History, like its poor relation journalism, has always been more art than science, an embarrassing fact for more prosaic practitioners and consumers who might insist history -- or at least their history -- is just the telling of how it was. (And their journalism is the telling of, as Howard Cosell would say, "like it is.")
But most of us admit more nuance than that. Most of us would probably agree that history is not what happened, but what was written down. Every history, no matter how honest the historian, is blighted by choices innumerable and unavoidable. To sculpt a narrative, more must be chiseled away than maintained.
But just because a thing is forgotten doesn't mean it didn't matter. Some records are lost, some are never kept in the first place and myth and rumor might over time concatenate with human wishfulness. In the study of history, there is no objective truth to be discovered like quarks and leptons.
Yet we think we know things, such as: Henri de Tonti and others founded the first European settlement in the lower Mississippi River Valley in 1686, along the Arkansas River about 20 miles upriver from its confluence with the Mississippi. This Post Aux Arkansas was an important locus of trade between the French Canadian settlers and the Quapaw Indians, as well as a way station for travelers headed south to the Gulf of Mexico.
We have high confidence that this is true; we believe it as firmly as we believe William Jefferson Clinton was sworn in as president of the United States on Jan. 20, 1993.
But what do we really know of de Tonti, whose name is spelled "Tonty" in some accounts? Maybe that he was Italian by birth (which is why Father Pietro Bandini, an Italian priest who founded the community in Northwest Arkansas, decided to call it Tontitown) and, when he was a young man, lost his hand while fighting for the French army, which led him to wear a metal prosthetic hook he covered with a glove, which led his men to call him Iron Hand. That he was a lieutenant of Cavalier de La Salle, in whose company he explored the Mississippi River to its mouth -- and that at some point he broke away from La Salle, leaving him in the Illinois country while he ran off to found Arkansas Post and acquire, at least in the eyes of the Europeans, ownership of the stretch of the Arkansas River that ran from the Mississippi to his settlement?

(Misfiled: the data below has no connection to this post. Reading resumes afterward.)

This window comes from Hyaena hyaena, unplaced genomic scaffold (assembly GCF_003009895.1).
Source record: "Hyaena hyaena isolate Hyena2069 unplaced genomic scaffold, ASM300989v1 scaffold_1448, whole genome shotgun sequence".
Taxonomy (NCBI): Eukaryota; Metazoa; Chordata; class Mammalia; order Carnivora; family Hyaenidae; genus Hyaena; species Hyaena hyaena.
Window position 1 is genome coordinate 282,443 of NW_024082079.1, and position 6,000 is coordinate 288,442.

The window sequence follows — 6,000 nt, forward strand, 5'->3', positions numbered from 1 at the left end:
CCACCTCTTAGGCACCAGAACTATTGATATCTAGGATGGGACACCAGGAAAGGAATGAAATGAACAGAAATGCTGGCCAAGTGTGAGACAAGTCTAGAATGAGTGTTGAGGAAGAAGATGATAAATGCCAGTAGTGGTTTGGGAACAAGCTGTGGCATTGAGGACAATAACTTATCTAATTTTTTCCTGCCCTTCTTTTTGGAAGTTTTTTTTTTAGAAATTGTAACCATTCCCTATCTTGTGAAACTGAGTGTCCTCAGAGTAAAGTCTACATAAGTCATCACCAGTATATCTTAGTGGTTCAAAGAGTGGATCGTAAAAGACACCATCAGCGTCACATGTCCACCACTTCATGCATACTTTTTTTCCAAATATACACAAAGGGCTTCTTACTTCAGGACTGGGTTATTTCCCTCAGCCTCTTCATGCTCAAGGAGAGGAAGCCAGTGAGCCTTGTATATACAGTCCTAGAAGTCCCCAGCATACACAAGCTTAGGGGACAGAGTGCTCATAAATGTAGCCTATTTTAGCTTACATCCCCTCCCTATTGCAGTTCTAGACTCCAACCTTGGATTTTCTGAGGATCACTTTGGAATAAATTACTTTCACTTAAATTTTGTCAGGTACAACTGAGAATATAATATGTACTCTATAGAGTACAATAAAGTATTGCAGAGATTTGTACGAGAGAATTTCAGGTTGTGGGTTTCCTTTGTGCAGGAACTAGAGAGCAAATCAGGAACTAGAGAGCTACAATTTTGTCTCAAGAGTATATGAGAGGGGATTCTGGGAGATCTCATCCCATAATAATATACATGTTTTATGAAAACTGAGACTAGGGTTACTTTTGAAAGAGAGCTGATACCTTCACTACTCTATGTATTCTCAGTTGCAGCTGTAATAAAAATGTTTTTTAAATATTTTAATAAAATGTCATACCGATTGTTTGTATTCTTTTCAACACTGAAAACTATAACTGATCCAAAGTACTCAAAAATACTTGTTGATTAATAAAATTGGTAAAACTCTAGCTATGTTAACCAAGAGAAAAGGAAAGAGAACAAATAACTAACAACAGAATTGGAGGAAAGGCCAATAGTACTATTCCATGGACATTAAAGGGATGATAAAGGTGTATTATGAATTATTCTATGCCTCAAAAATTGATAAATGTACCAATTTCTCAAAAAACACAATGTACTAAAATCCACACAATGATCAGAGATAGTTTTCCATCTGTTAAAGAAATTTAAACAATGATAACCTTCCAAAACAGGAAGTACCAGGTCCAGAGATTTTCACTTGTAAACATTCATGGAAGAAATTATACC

Maybe we cast Tonti as an opportunist, looking to monopolize trade with the Indians and build his empire in the New World. Or as a patriot, who saw his trading post as a bulwark against English expansion west of the Mississippi. One can imagine that a novelist might invent a rich character based on this Tonti fellow whose motives, desires and psychological complications we might only guess.
Despite these obvious problems, there have been at least a dozen books about De Tonti published in English since 1890. Amazon.com offers only Anne Heagney's 1959 children's book De Tonti of the Iron Hand which, according to Kirkus Review, depicts the explorer as "fearless, bold, dedicated to La Salle's ambitions for establishing French territories to the South" and claims "he willingly took a second place to his hero, acquitting himself at every turn with valor matched only by his shrewdness."
AN ARKANSAS BOOKSHELF
And so selecting a shelf of Arkansas history books ultimately devolves into an exercise of taste. There are fastidious historians who write aridly and writers who employ the interrogative techniques of the historian when it suits their purposes and gleefully abandon judiciousness when they concoct a vampire-fighting Lincoln.
Let's leave it to the historians to critique the history. The following list is simply a list of books I like that touch on or declaim Arkansas' past.
But first, a peek behind the curtain. The impetus for this column was last month's announcement by the University of Arkansas Press of the publication of three new books about Arkansas history: Andrew J. Milson's Arkansas Travelers: Geographies of Exploration and Perception, 1804--1834; Jared M. Phillips' Hipbillies: Deep Revolution in the Arkansas Ozarks; and Arkansas: A Concise History, a somewhat abridged (434 pages as opposed to 600) version of Arkansas: A Narrative History, a collaboration among two history professors, an anthropology professor and a U.S. circuit judge. A lot of people will tell you if you have only one book on Arkansas history, it's the one to have.
But it's also one of those works that you might tend to forget you own. I emailed a well-read friend my question what books he'd choose for a desert island collection of Arkansas history. When he shot back (within seconds) A Narrative History, I thanked him and said I wasn't familiar with it. Then I discovered the book on my shelves, bookmarked in a few places. Maybe it has already become like Janson's History of Art, so ubiquitous as to seem invisible.
Like its big brother, Arkansas: A Concise History is credited to Jeannie Whayne, a UA professor who specializes in agricultural and Southern history (and who also serves as the general editor of UA Press' Arkansas History titles); her UA colleague George Sabo III, the anthropology prof; retired Arkansas Tech professor Thomas A. DeBlack; and the inimitable Morris S. Arnold, the judge who has also wrote two important works that deserve mention here, Colonial Arkansas, 1686-1804: A Social and Cultural History and The Rumble of a Distant Drum: The Quapaws and Old World Newcomers (both published by UA Press, in 1993 and 2007, respectively).